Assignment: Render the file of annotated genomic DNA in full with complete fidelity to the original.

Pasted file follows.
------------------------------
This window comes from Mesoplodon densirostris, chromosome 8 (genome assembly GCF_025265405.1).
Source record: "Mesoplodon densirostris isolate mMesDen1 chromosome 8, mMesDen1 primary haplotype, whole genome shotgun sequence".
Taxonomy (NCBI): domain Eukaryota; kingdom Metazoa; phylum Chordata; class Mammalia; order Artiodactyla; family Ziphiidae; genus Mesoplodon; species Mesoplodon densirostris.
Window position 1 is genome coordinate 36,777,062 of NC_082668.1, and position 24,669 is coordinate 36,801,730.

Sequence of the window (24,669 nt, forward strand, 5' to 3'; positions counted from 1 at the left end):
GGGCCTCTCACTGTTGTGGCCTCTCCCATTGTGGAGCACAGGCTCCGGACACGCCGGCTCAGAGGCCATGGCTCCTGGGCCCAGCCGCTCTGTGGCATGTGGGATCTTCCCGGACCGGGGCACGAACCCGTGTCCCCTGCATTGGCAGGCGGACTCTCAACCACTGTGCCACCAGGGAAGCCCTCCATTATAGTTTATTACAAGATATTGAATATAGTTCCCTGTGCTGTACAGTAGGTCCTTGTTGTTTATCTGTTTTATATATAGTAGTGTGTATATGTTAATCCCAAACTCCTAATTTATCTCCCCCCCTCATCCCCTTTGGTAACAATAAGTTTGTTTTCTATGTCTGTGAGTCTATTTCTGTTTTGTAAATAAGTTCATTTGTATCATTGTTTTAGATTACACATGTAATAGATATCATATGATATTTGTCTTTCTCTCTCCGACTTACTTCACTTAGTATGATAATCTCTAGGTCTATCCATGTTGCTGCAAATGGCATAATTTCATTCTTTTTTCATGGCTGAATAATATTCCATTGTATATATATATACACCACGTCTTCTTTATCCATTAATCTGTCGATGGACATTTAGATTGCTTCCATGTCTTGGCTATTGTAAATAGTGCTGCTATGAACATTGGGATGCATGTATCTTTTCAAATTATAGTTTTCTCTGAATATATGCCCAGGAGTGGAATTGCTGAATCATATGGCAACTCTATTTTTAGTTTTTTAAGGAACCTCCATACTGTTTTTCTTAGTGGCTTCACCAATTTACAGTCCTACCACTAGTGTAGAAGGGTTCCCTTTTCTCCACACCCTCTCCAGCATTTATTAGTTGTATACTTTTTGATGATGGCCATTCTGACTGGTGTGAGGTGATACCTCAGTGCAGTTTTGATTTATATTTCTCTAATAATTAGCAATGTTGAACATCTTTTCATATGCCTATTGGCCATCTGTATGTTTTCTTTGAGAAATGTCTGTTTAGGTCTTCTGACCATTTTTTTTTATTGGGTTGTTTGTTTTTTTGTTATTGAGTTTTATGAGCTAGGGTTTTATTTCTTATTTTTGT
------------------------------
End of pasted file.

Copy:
This window comes from Mesoplodon densirostris, chromosome 8 (genome assembly GCF_025265405.1).
Source record: "Mesoplodon densirostris isolate mMesDen1 chromosome 8, mMesDen1 primary haplotype, whole genome shotgun sequence".
Taxonomy (NCBI): domain Eukaryota; kingdom Metazoa; phylum Chordata; class Mammalia; order Artiodactyla; family Ziphiidae; genus Mesoplodon; species Mesoplodon densirostris.
Window position 1 is genome coordinate 36,777,062 of NC_082668.1, and position 24,669 is coordinate 36,801,730.

Sequence of the window (24,669 nt, forward strand, 5' to 3'; positions counted from 1 at the left end):
GGGCCTCTCACTGTTGTGGCCTCTCCCATTGTGGAGCACAGGCTCCGGACACGCCGGCTCAGAGGCCATGGCTCCTGGGCCCAGCCGCTCTGTGGCATGTGGGATCTTCCCGGACCGGGGCACGAACCCGTGTCCCCTGCATTGGCAGGCGGACTCTCAACCACTGTGCCACCAGGGAAGCCCTCCATTATAGTTTATTACAAGATATTGAATATAGTTCCCTGTGCTGTACAGTAGGTCCTTGTTGTTTATCTGTTTTATATATAGTAGTGTGTATATGTTAATCCCAAACTCCTAATTTATCTCCCCCCCTCATCCCCTTTGGTAACAATAAGTTTGTTTTCTATGTCTGTGAGTCTATTTCTGTTTTGTAAATAAGTTCATTTGTATCATTGTTTTAGATTACACATGTAATAGATATCATATGATATTTGTCTTTCTCTCTCCGACTTACTTCACTTAGTATGATAATCTCTAGGTCTATCCATGTTGCTGCAAATGGCATAATTTCATTCTTTTTTCATGGCTGAATAATATTCCATTGTATATATATATACACCACGTCTTCTTTATCCATTAATCTGTCGATGGACATTTAGATTGCTTCCATGTCTTGGCTATTGTAAATAGTGCTGCTATGAACATTGGGATGCATGTATCTTTTCAAATTATAGTTTTCTCTGAATATATGCCCAGGAGTGGAATTGCTGAATCATATGGCAACTCTATTTTTAGTTTTTTAAGGAACCTCCATACTGTTTTTCTTAGTGGCTTCACCAATTTACAGTCCTACCACTAGTGTAGAAGGGTTCCCTTTTCTCCACACCCTCTCCAGCATTTATTAGTTGTATACTTTTTGATGATGGCCATTCTGACTGGTGTGAGGTGATACCTCAGTGCAGTTTTGATTTATATTTCTCTAATAATTAGCAATGTTGAACATCTTTTCATATGCCTATTGGCCATCTGTATGTTTTCTTTGAGAAATGTCTGTTTAGGTCTTCTGACCATTTTTTTTTATTGGGTTGTTTGTTTTTTTGTTATTGAGTTTTATGAGCTAGGGTTTTATTTCTTATTTTTGT